The National Museum of the Marine Corps (NMMC) is a lasting tribute to U.S. Marines–past, present, and future. It opened November 10, 2006. It presents history as seen through the eyes of Marines. Spanning the country’s history from our birth in 1775 through the end of the Vietnam War, the Museum traces the path of our nation in turmoil and growth, showcasing the legacy of Marines’ sacrifices during conflict and service in humanitarian efforts. With unique artifacts like the flag flown upon Mount Suribachi on Iwo Jima, a Revolutionary War powder horn, and aircraft that helped turn the tide of war, NMMC has something for everyone. In the coming years, NMMC will open galleries covering the years from 1976 through the Global War on Terror. These new galleries will take visitors to Somalia, Beirut, Desert Shield/Desert Storm, humanitarian efforts around the globe, the tragic events of 9/11, and into Iraq and Afghanistan. Stories in the galleries explore the role of the Marine family, the price of freedom, and even Marines who are also professional athletes.
Location: 18900 Jefferson Davis Hwy., Triangle ,VA 22172
Hours: 9:00 AM to 5:00 PM every day except Christmas Day
Cost: FREE — You do not need a reservation to attend the museum.
Click HERE for a map of the museum.
Website: National Museum of the Marine Corps
Tips & General Information:
- When a safe capacity is reached, visitors will be required to wait until others exit. You may explore Semper Fidelis Memorial Park while waiting to enter.
- 6 and older must wear a face covering while in the Museum.
- Don’t touch the artifacts or exhibits
- You may bring one clear, sealed water bottle no larger than 20 oz.
- Water fountains are unavailable.
- No food is allowed in the Museum.
- The Museum Store is open.
- The Medal of Honor Theater is open.
- Tun Tavern is open. Devil Dog Diner is closed.
- Tun Tavern is utilizing virtual ordering for dining.
- Open 11:00 AM to 4:00 PM daily, except Christmas.
- Click HERE for a menu.
- The Children’s Gallery is closed.
- The Laser simulated rifle range in Making Marines gallery is temporarily closed.
- Semper Fidelis Memorial Park, located next to the Museum, is open.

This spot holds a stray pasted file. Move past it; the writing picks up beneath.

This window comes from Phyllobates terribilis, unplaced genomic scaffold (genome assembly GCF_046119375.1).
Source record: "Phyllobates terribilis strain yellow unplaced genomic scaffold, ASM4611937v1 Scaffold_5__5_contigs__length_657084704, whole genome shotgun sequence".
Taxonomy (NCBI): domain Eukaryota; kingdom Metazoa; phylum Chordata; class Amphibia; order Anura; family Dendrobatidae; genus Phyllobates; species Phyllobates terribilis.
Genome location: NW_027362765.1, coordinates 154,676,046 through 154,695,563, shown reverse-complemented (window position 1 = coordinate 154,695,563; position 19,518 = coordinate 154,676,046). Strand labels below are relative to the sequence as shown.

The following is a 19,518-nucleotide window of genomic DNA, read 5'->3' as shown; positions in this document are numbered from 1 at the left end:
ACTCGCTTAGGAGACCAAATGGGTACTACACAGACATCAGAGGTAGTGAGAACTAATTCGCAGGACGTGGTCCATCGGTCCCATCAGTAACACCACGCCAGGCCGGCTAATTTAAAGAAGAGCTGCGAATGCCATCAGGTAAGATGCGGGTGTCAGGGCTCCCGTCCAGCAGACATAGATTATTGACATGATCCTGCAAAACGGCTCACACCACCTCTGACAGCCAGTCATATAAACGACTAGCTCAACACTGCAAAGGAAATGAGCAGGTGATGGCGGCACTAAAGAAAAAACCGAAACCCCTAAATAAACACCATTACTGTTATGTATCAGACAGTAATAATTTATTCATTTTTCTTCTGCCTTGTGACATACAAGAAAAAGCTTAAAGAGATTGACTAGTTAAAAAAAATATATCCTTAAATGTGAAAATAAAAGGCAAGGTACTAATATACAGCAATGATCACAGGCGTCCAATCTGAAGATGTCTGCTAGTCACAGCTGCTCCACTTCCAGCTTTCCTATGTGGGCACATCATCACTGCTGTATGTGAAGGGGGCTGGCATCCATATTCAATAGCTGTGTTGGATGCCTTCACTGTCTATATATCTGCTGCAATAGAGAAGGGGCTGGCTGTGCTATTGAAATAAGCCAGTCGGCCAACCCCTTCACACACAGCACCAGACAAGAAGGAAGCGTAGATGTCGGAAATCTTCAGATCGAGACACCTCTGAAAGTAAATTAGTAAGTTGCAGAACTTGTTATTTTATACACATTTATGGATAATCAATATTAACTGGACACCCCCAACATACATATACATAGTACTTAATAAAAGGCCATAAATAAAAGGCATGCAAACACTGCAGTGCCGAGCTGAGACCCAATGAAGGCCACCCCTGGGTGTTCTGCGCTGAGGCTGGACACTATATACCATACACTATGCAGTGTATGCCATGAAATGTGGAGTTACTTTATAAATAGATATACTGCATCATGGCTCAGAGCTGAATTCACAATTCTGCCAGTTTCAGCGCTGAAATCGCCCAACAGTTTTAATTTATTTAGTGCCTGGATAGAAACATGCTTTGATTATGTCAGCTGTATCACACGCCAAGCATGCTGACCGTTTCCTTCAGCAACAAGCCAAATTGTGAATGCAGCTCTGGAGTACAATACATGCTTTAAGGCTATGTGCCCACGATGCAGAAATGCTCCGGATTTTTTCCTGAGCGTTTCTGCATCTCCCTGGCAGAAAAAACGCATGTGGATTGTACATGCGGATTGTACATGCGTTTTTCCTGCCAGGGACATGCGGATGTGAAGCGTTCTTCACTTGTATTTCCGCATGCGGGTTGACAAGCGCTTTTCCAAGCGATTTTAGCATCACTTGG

- The Children’s Playground is open.
Children’s Activities at the Museum:
Check the website for updates on these programs. Some may not be happening because of Covid.
- Family Day: The second Saturday of every month is “Family Day” at the National Museum of the Marine Corps. Children of all ages are invited to participate in fun, educational, hands-on activities as they learn about Marine Corps history.
- Preschool Playdate: Join the museum every 2nd Tuesday of the month from 10:00 am to 11:30 am for Preschool Play Date!
- Gallery Hunts: Explore the Museum with these engaging and interactive hunts. Gallery Hunts use pictures and questions to encourage learning and discussion about particular items of interest to children ages 4-10.
- Marine Corps Worksheets can be found HERE.
- The Marine Corps Museum offers a Homeschool Science program and FREE summer camps. More information can be found HERE.
SEMPER FIDELIS MEMORIAL PARK
Semper Fidelis Memorial Park overlooks the National Museum of the Marine Corps. Dedicated to the service of all Marines, it is a place of remembrance and reflection.
You will enjoy the great outdoors while learning about Marine Corps history through the monuments along the trails. Semper Fidelis Memorial Park includes 1.07 miles of trails.
Download a park map HERE.
To learn more about the park, click HERE.
An interactive children’s playground at the Marine Corps Heritage Center has three levels of entertainment to swing, jump and climb.
We’ve been going to the Marine Corps Museum for years. I’ve lost count of how may times we have been. Our most recent visit was November 14, 2020, right before the museum closed due to a Covid surge. Unfortunately, I didn’t take any pictures during this visit. This has been our go to museum when family or friends have come to visit. It’s close and we don’t have to fight the DC traffic.
When our kids were younger, we’d hit the museum for an hour or two and then head to the Children’s Playground. The kids would never want to leave.
As they’ve gotten older, we’ve spent more time looking at the exhibits. There really is so much to see. There are temporary exhibits and traveling exhibitions.
Many of the exhibits are realistic. For example, in the Korean War exhibit “visitors feel the cold; they hear the Chinese soldiers advancing up the snowy mountain and watch the Marines prepare for the next attack.”
The kids always love testing out their skills.